If, instead of thickening the wall of the bellows, a support, such as a rubber material, is placed in the bellows, the system steady state pressure can be withstood by the support combined with the bellows. Because the bellows is thinner than before (than with unsupported bellows), the stress induced onto the bellows through bending caused by pressure fluctuations is not as severe and the life of the bellows increases. The support by its nature can also easily endure the stress induced onto itself through bending caused by pressure fluctuations.

Some previous accumulator/compensator constructions used compressed gases to support a membrane. However, such constructions are by nature expensive to construct. They must have a container that is pressurized and then somehow sealed. This leads to complicated construction techniques, or limited designs. Conversely, accumulators of the present invention will not necessarily be affected by exposure to ambient conditions, because the support media are not necessarily compressed prior to placement in the fluent material system.

A useful concept to keep in mind when considering accumulator structures is a hysteresis plot. In such a plot, on the vertical ("y") axis, will be plotted the pressure differential ("FORCE") across the membrane or support media. The horizontal ("x") axis represents the amount of compression the membrane undergoes ("DEFLECTION") as a result of the force. Such a plot is illustrated in FIG. 26, the deflection of the apparatus, as force is being applied (upward arc) is not the same as the deflection of the apparatus as the force is taken off. This behavior is either time related or mechanically induced. FIG. 26 also illustrates an apparatus that has a nonlinear response; i.e., the slope of the force/deflection curve is not a constant. A device having a linear response would have a plot which is a straight line. The apparatus reflected in the plot is not preloaded, in that the plot has a substantially non-infinite spring rate over its working interval. An apparatus which is preloaded (i.e., under-compression, even in an inactive state), would have a plot described as having a constant value of deflection over a certain force range somewhere within the entire operating regime of the accumulator. Once the force is out of this regime, it will become one-to-one with respect to deflection. By definition, a preloaded accumulator is nonlinear.

Several embodiments are contemplated for the accumulator/compensator apparatus of the present invention. For simplicity of illustration, each contemplated embodiment will be illustrated schematically, and the remainder of the pressurized systems to which such accumulator/compensator apparatus may be connected, will be omitted.

For example, the bellows membrane may be mounted in the housing in such a way that one end of the bellows is open to ambient. FIGS. 5-7 illustrate variations of this configuration.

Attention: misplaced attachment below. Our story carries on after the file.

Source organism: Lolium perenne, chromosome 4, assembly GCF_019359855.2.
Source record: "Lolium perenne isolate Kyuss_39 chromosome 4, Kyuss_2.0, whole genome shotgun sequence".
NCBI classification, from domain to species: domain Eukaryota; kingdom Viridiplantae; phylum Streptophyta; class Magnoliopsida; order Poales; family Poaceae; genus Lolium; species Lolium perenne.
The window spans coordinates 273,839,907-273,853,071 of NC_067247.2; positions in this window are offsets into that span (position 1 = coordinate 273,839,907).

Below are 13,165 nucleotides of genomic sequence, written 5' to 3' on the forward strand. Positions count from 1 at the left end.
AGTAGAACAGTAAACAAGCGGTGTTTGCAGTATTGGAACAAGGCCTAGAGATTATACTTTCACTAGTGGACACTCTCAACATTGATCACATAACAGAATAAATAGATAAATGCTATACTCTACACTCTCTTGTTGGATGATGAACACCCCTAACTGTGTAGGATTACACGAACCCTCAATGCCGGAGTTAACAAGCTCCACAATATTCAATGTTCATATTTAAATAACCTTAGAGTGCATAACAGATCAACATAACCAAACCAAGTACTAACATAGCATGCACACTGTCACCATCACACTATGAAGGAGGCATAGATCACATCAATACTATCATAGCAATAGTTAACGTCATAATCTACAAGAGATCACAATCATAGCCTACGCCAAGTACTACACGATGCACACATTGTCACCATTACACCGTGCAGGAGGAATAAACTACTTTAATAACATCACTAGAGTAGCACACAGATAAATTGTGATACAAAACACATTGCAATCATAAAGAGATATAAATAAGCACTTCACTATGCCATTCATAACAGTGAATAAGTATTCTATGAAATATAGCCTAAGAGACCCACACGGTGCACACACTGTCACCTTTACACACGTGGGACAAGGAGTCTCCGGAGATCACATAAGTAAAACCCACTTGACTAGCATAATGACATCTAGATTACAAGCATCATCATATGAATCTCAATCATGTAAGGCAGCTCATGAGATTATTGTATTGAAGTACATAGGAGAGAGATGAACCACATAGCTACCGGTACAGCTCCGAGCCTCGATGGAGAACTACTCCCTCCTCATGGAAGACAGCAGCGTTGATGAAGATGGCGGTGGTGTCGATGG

In FIG. 5, accumulator 80 is formed by bellows membrane 82, having open end 84, in housing 86. Support medium 88 is, in this case, again a compressible, self-supporting medium, such as a dense closed-cell polymeric material. The open end 84 of bellows membrane 82 is aligned with and coextensive with an opening in the housing 86, and may be affixed to the housing by a weld 90. Any other suitable attachment method may be used, so long as the connection between the bellows membrane and the housing is effectively sealed against the escape of the system fluent material, especially into the ambient environment or into the interior of the bellows membrane and into contact with the support medium.

Upon an occurrence of a pressure spike, the bellows will compress, in turn compressing the compressible medium. Because of the open end of the bellows, a portion of the compressible, self-supporting medium may be transiently extruded out of the opening (as indicated by the broken line), but will be drawn back into the interior of the bellows membrane, upon release of the over-pressure.

FIG. 6 illustrates a similar construction for an accumulator having an open-ended bellows membrane, wherein similar structures are provided with similar reference numerals, augmented by a prime ('). The accumulator 80' of FIG. 6 differs from the structure of FIG. 5 in that a portion of the open end 84' of bellows membrane 82' flares out to extend beyond the edges of the opening in the housing to provide a greater area for attachment and sealing of the end of the bellows membrane 82' to the interior of the housing 86'.

FIG. 7 illustrates a similar construction for an accumulator having an open-ended bellows membrane, wherein similar structures are provided with similar reference numerals, augmented by a double prime ("). The accumulator 80" of FIG. 7 differs from the structure of FIG. 5 in that a portion of the open end 84" of bellows membrane 82" flares out to extend beyond the edges of the opening in the housing to provide a greater area for attachment and sealing of the end of the bellows membrane 82" to the interior of the housing 86", and a sealing gasket or other separate sealing member 92", such as are known in the art of pressurized fluent material systems, is positioned between the end 84" of bellows membrane 82" and the wall of housing 86".

Other methods may be used for attaching an open-ended bellows membrane to the housing, such as by extending the open end of the bellows membrane out of the opening of the housing and then affixing the end to the housing, etc., without departing from the scope of the present invention, so long as the end result is a secure attachment of the bellows membrane to the housing which precludes escape of the system fluent material or exposure of the support medium to the system fluent material.